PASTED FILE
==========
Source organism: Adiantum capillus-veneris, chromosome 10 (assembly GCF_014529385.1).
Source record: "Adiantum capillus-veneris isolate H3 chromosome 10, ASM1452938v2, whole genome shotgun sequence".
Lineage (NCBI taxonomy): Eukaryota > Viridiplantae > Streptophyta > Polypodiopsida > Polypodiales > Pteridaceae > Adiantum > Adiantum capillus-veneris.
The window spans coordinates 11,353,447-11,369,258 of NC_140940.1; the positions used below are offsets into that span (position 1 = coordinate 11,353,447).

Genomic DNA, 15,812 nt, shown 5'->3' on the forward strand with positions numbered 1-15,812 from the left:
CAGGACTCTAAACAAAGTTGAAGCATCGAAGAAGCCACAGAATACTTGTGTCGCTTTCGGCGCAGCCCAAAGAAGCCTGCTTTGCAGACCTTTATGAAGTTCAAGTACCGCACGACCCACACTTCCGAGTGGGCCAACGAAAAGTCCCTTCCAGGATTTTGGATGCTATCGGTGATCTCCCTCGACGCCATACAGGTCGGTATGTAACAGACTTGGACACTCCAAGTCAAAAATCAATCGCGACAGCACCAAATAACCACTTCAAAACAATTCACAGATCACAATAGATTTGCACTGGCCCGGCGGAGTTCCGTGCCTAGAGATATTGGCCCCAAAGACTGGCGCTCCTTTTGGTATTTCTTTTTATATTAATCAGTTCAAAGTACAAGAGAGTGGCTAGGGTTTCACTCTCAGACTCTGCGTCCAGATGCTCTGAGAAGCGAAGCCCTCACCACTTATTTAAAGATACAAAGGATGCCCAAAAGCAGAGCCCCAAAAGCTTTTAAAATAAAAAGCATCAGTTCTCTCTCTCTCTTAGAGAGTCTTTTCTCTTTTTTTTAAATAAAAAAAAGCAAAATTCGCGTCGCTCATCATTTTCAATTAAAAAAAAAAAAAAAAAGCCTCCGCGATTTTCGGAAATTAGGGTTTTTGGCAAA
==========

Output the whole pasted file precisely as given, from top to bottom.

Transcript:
Source organism: Adiantum capillus-veneris, chromosome 10 (assembly GCF_014529385.1).
Source record: "Adiantum capillus-veneris isolate H3 chromosome 10, ASM1452938v2, whole genome shotgun sequence".
Lineage (NCBI taxonomy): Eukaryota > Viridiplantae > Streptophyta > Polypodiopsida > Polypodiales > Pteridaceae > Adiantum > Adiantum capillus-veneris.
The window spans coordinates 11,353,447-11,369,258 of NC_140940.1; the positions used below are offsets into that span (position 1 = coordinate 11,353,447).

Genomic DNA, 15,812 nt, shown 5'->3' on the forward strand with positions numbered 1-15,812 from the left:
CAGGACTCTAAACAAAGTTGAAGCATCGAAGAAGCCACAGAATACTTGTGTCGCTTTCGGCGCAGCCCAAAGAAGCCTGCTTTGCAGACCTTTATGAAGTTCAAGTACCGCACGACCCACACTTCCGAGTGGGCCAACGAAAAGTCCCTTCCAGGATTTTGGATGCTATCGGTGATCTCCCTCGACGCCATACAGGTCGGTATGTAACAGACTTGGACACTCCAAGTCAAAAATCAATCGCGACAGCACCAAATAACCACTTCAAAACAATTCACAGATCACAATAGATTTGCACTGGCCCGGCGGAGTTCCGTGCCTAGAGATATTGGCCCCAAAGACTGGCGCTCCTTTTGGTATTTCTTTTTATATTAATCAGTTCAAAGTACAAGAGAGTGGCTAGGGTTTCACTCTCAGACTCTGCGTCCAGATGCTCTGAGAAGCGAAGCCCTCACCACTTATTTAAAGATACAAAGGATGCCCAAAAGCAGAGCCCCAAAAGCTTTTAAAATAAAAAGCATCAGTTCTCTCTCTCTCTTAGAGAGTCTTTTCTCTTTTTTTTAAATAAAAAAAAGCAAAATTCGCGTCGCTCATCATTTTCAATTAAAAAAAAAAAAAAAAAGCCTCCGCGATTTTCGGAAATTAGGGTTTTTGGCAAA